Ex-foreign secretary Boris Johnson says winning a "freedom clause" would be "unadulterated good Brexit news."
MPs on Tuesday will vote on a series of amendments to the PM's plans that could shape the future direction of Brexit, BBC reported.
But the Irish deputy PM says changes to the backstop – aimed at preventing a hard border – would not be acceptable.
The backstop is the "insurance policy" in the withdrawal deal, intended to ensure that whatever else happens, there will be no return to a visible border between Northern Ireland and the Irish Republic after the UK leaves the EU.
Both the UK and the EU believe that bringing back border checks could put the peace process at risk.
But the current wording of the backstop plan has proved unpopular with many Brexit-supporting Conservative MPs who are concerned that it could tie the UK to many EU rules indefinitely.
After May's deal was rejected in the Commons on 15 January by 432 votes to 202, opposition and backbench MPs have been tabling amendments to the plans.
While MPs will not deliver their final verdict on the deal on Tuesday, they will vote on the amendments and, if one is passed, show the PM what changes to the deal might be enough to get a modified version of the deal through Parliament.
The prime minister's official spokesman said it will be followed "as soon as possible" by a second meaningful vote on whatever deal has been secured with Brussels.
"The prime minister is absolutely committed to leaving the EU with a deal, but clearly if we are to obtain parliamentary support for that deal some changes are going to have to be made," the spokesman said.
One amendment that has the backing of senior Tory Sir Graham Brady, the chairman of the backbench 1922 Committee, calls for the backstop to be replaced by "alternative arrangements."
Speaking on BBC Radio 4's Today program, Sir Graham said: "I'm hoping that the way in which the amendment is crafted, it can attract that very broad support. And if we can win the vote on my amendment I think it gives the prime minister enormous firepower."
He said the looming exit date is helping to "focus minds", adding: "I think we've already seen across the European Union a little bit more flexibility and a little creativity creeping in."
Brexiteers say if the nonbinding amendment is passed it will give the PM more leeway to win concessions from the EU.
Writing in the Daily Telegraph, Johnson suggested May could get the EU to change the text of her agreement to include an expiry date for the backstop, or include a mechanism allowing the UK to unilaterally withdraw from it.
Johnson said: "If the PM secures that change – a proper UK-sized perforation in the fabric of the backstop itself – I have no doubt that she will have the whole country full-throatedly behind her."
One of the architects of the Good Friday Agreement, Lord Bew, told BBC Radio 4's Today program that the backstop must be made "explicitly temporary and in legally binding terms" in order to avoid undermining the agreement.
He said: "There is a conflict, the backstop advertises itself as defending the Good Friday Agreement in all its aspects.
"But you only have to look at what it says about agriculture… and you will see that you have a totally different top-down approach to dealing with matters of agriculture concern north and south to that in the Good Friday Agreement, where incidentally it's the very top item for cooperation."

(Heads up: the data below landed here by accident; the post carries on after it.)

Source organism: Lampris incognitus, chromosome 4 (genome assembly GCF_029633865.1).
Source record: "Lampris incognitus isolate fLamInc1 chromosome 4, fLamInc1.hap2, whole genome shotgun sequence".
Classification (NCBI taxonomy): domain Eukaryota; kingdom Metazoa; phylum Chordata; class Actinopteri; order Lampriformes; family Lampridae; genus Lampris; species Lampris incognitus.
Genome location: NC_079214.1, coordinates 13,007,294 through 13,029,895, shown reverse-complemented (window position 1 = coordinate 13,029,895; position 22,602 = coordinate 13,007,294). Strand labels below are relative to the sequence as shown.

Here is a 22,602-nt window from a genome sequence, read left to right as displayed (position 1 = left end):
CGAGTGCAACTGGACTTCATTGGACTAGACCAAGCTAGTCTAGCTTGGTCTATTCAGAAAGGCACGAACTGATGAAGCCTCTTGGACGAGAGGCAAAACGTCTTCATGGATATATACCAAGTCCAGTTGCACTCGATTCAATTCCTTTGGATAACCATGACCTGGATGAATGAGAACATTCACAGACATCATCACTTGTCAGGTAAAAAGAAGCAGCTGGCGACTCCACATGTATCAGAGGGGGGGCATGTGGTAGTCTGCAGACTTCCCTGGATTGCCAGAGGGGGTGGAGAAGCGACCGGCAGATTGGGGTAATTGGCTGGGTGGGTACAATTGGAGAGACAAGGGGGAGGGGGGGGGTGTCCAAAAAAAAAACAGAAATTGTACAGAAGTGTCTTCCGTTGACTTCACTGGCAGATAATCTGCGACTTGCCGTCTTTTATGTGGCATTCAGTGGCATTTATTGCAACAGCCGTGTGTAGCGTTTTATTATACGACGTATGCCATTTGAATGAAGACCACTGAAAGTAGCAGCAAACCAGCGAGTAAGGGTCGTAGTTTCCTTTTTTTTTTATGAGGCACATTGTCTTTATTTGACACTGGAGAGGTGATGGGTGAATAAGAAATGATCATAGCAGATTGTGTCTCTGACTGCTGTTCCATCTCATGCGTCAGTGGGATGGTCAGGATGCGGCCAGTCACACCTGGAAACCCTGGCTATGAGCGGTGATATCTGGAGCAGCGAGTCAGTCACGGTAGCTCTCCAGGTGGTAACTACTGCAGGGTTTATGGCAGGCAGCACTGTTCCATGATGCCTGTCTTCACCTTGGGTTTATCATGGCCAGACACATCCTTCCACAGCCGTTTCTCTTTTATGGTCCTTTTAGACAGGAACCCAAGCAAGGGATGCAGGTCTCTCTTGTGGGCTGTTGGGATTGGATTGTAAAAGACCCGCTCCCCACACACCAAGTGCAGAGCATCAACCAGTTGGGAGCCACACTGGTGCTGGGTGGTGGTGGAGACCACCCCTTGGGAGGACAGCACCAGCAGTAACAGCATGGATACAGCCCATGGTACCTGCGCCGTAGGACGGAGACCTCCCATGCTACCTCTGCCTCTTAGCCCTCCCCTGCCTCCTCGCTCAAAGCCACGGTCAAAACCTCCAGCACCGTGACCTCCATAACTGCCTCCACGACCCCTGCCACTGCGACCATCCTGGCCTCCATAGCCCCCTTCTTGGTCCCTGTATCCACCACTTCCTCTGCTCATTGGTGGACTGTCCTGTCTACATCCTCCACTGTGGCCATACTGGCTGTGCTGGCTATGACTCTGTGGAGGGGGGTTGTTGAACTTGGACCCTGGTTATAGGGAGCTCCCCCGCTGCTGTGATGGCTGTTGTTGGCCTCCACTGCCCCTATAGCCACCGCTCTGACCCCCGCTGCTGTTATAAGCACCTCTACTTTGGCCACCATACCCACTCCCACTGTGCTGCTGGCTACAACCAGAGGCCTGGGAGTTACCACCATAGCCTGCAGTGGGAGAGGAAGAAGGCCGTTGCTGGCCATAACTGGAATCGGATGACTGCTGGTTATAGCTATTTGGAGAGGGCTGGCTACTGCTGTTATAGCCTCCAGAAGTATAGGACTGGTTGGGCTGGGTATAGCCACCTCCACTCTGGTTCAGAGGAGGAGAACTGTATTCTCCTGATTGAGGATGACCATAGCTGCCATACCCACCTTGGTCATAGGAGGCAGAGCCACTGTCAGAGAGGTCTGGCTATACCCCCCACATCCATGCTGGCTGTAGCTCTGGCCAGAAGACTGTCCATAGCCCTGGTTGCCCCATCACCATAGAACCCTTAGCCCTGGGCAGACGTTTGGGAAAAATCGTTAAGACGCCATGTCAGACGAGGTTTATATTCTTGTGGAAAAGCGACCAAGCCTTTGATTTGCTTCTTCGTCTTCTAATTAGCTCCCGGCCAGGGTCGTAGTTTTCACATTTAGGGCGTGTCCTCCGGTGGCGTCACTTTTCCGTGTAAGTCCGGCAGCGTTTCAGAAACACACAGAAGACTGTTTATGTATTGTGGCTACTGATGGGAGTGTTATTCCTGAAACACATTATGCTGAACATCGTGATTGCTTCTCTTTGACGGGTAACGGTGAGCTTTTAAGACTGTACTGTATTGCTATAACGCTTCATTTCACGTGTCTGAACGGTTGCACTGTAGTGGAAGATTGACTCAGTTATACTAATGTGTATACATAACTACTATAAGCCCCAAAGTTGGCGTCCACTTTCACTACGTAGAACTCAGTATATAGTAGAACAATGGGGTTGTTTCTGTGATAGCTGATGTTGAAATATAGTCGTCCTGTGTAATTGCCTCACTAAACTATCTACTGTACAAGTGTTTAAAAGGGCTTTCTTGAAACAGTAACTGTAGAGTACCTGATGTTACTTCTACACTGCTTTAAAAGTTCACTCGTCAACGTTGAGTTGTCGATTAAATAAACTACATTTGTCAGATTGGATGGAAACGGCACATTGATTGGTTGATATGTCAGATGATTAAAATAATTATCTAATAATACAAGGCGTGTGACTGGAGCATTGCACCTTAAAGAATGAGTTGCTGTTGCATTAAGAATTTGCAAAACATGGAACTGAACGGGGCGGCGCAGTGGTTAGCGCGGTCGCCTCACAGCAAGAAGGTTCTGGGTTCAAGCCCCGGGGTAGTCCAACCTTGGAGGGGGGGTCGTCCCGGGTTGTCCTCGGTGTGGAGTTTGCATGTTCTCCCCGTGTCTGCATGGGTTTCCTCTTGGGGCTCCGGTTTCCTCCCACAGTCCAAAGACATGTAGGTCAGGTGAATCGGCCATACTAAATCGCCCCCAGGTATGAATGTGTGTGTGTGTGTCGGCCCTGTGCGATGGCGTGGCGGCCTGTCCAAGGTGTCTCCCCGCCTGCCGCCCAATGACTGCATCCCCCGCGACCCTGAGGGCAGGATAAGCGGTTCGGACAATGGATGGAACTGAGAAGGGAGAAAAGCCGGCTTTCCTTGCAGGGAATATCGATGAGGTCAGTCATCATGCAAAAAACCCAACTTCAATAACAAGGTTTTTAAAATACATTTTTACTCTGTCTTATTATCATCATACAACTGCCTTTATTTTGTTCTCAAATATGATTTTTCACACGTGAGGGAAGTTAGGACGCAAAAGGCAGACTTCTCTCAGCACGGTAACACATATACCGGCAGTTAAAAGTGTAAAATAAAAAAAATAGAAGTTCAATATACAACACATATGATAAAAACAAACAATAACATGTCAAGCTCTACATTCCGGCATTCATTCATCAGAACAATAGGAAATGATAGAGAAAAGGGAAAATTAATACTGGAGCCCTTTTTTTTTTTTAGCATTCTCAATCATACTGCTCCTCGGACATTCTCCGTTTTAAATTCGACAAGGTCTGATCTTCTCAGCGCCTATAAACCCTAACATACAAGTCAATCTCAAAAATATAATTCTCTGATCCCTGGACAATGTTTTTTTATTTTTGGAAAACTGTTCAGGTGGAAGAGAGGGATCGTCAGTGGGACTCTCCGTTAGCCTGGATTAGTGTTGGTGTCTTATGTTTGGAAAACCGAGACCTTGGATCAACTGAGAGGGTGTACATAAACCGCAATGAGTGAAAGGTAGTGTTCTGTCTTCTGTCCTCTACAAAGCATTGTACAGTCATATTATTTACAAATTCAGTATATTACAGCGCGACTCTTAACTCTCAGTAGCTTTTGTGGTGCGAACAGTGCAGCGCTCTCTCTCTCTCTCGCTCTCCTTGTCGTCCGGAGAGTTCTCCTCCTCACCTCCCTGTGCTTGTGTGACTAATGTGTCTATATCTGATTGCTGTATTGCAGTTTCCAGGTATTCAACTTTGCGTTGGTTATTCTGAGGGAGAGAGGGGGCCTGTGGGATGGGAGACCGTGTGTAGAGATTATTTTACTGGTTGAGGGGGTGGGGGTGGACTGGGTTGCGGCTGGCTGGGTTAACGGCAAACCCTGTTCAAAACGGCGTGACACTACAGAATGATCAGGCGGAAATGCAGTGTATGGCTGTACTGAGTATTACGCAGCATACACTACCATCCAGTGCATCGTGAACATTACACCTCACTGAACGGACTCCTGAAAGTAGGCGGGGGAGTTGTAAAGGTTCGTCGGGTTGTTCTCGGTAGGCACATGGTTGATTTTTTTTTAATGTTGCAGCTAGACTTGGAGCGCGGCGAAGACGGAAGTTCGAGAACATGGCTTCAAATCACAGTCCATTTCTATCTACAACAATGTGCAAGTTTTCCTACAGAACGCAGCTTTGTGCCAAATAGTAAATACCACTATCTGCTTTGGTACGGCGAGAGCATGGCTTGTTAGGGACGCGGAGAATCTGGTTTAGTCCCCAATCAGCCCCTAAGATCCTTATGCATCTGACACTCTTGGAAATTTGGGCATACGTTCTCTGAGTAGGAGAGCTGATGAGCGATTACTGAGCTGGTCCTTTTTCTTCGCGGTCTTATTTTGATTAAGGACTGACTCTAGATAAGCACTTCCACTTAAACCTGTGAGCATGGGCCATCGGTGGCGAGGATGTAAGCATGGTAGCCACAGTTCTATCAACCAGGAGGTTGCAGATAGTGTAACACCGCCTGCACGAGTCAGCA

Reiterating earlier comments that the EU would not ratify a deal without the backstop being included, the Irish Republic's deputy prime minister and foreign minister Simon Coveney said: "Even in a no-deal Brexit situation every party and every MP in the UK will have a responsibility to ensure there is no return to a hard border and Northern Ireland is protected."
He added: "The EU has been clear that the backstop is an integral part of the withdrawal agreement."
And European Commission spokesman Margaritis Schinas reiterated that the withdrawal agreement had been agreed with the UK government, was endorsed by EU leaders and was "not open for renegotiation."
The UK is due to leave the EU at 2300 GMT on March 29, and the prime minister has faced repeated calls to rule out the prospect of leaving without a deal if her agreement does not win approval.
It is also possible that MPs will back amendments on Tuesday which call on May to rule out no deal or to delay the UK's departure from the EU.
An amendment tabled by Labour MP Yvette Cooper and Conservative MP Nick Boles could extend Article 50 – which triggers the UK's withdrawal from the EU – by nine months, unless the prime minister can secure a deal by the end of February.
Appearing on the BBC's Andrew Marr Show on Sunday, Cooper said she was not seeking to "block Brexit", adding that the bill would be amendable – meaning MPs could vote on how long any extension would be.
Boles told the Today program that Tuesday's vote would be "very, very close", adding: "We are going to need support from all sides of the house. Jeremy Corbyn has made some warm noises."
Boles, who said he would support Sir Graham's amendment if it is selected, said MPs must "seize the moment" at the vote, as it offers "probably the only motion of its kind that's going to be amendable."
Meanwhile, a report from MPs on the Exiting the EU Committee says the government must rule out a no-deal Brexit.
Committee chairman Hilary Benn said: "The suggestion that the UK might opt for a no-deal outcome but assume that the EU will continue to act in a cooperative manner to avoid disruption, cannot seriously constitute the policy of any responsible government."
However, a Tory member of the committee, Craig Mackinlay, said he "disowned" the report findings as "just more Project Fear from a group of MPs who have never wanted the UK to leave the EU."